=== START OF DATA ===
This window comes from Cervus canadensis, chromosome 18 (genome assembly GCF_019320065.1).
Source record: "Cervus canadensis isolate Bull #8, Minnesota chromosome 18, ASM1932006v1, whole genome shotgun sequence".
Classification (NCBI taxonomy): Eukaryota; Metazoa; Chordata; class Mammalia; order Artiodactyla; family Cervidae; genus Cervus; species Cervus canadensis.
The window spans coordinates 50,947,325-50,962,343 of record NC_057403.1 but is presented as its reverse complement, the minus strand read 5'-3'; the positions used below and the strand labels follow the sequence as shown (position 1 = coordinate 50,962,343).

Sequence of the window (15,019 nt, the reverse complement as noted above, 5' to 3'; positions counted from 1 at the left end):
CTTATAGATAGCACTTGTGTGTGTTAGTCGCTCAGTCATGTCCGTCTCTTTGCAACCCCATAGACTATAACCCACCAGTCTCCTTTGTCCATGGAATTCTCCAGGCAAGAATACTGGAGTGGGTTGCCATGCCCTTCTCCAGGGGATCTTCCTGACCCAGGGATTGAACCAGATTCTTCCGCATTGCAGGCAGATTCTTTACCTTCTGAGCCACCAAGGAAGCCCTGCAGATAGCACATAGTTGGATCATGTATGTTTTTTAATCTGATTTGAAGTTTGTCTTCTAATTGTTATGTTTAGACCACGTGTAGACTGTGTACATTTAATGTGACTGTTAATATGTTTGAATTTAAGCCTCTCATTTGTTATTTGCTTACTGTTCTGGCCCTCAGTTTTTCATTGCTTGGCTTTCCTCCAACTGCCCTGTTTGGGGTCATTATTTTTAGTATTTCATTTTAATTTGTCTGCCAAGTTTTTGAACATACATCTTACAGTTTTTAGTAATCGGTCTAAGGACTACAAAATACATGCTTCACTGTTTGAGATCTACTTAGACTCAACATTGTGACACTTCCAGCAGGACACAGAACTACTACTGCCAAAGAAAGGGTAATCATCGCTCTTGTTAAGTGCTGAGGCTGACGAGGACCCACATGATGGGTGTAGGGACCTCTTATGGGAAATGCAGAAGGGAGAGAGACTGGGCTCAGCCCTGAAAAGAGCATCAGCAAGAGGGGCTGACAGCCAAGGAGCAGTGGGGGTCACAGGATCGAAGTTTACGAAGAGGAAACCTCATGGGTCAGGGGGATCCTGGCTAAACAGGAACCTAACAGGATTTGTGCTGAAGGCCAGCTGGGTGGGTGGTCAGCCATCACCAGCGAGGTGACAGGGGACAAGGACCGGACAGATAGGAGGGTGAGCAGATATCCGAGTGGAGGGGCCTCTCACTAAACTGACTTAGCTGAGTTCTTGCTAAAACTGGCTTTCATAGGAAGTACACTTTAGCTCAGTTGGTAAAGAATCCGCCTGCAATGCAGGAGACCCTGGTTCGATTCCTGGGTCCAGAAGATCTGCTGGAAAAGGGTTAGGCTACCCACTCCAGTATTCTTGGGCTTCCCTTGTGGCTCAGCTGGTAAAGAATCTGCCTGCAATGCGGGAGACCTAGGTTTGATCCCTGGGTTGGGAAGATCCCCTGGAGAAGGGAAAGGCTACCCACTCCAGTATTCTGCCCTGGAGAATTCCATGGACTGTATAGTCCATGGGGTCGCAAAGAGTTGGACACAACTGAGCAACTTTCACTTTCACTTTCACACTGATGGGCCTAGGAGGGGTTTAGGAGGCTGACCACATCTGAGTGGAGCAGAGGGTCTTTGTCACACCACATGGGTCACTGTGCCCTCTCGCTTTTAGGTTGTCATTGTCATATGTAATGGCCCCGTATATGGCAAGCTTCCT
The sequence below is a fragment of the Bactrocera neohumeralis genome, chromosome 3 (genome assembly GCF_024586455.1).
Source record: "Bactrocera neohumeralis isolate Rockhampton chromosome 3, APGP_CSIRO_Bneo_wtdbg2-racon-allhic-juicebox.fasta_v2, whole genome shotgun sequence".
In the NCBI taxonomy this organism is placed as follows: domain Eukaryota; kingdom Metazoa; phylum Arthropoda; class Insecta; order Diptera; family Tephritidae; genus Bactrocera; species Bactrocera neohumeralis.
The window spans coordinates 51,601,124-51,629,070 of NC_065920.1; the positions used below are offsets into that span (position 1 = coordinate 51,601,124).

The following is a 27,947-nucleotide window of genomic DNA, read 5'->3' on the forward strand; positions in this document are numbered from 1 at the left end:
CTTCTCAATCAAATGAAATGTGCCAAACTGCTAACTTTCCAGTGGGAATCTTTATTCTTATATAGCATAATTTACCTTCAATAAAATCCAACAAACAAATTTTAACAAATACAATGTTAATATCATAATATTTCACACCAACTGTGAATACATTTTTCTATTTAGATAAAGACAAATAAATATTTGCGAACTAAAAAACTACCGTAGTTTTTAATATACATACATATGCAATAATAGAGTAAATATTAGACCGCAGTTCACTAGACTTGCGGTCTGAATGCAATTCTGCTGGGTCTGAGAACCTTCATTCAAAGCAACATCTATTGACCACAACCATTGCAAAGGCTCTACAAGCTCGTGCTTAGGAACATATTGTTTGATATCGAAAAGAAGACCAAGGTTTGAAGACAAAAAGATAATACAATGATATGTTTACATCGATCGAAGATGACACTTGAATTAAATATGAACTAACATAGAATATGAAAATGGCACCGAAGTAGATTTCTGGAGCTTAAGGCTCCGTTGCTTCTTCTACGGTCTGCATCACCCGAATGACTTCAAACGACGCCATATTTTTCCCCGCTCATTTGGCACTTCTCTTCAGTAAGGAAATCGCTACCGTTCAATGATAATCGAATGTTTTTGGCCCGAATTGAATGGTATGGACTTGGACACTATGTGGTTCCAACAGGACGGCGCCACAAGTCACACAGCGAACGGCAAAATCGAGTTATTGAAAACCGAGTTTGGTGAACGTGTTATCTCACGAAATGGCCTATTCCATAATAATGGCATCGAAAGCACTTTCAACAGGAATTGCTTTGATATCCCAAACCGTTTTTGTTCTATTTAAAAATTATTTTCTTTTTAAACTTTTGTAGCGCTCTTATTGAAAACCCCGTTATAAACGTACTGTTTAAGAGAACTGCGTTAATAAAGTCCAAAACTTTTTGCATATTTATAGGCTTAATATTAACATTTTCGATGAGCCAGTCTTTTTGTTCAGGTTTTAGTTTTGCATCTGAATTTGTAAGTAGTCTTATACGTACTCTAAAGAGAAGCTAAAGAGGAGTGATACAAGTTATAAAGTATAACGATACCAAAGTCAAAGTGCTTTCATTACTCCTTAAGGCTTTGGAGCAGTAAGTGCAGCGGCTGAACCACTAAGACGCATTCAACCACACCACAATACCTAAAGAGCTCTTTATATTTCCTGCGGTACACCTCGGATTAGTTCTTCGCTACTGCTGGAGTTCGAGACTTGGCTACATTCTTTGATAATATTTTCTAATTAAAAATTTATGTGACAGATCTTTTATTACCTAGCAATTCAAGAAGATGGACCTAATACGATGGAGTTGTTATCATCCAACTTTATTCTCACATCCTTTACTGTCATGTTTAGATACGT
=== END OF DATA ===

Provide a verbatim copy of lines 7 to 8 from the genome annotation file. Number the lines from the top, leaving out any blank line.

The sequence below is a fragment of the Bactrocera neohumeralis genome, chromosome 3 (genome assembly GCF_024586455.1).
Source record: "Bactrocera neohumeralis isolate Rockhampton chromosome 3, APGP_CSIRO_Bneo_wtdbg2-racon-allhic-juicebox.fasta_v2, whole genome shotgun sequence".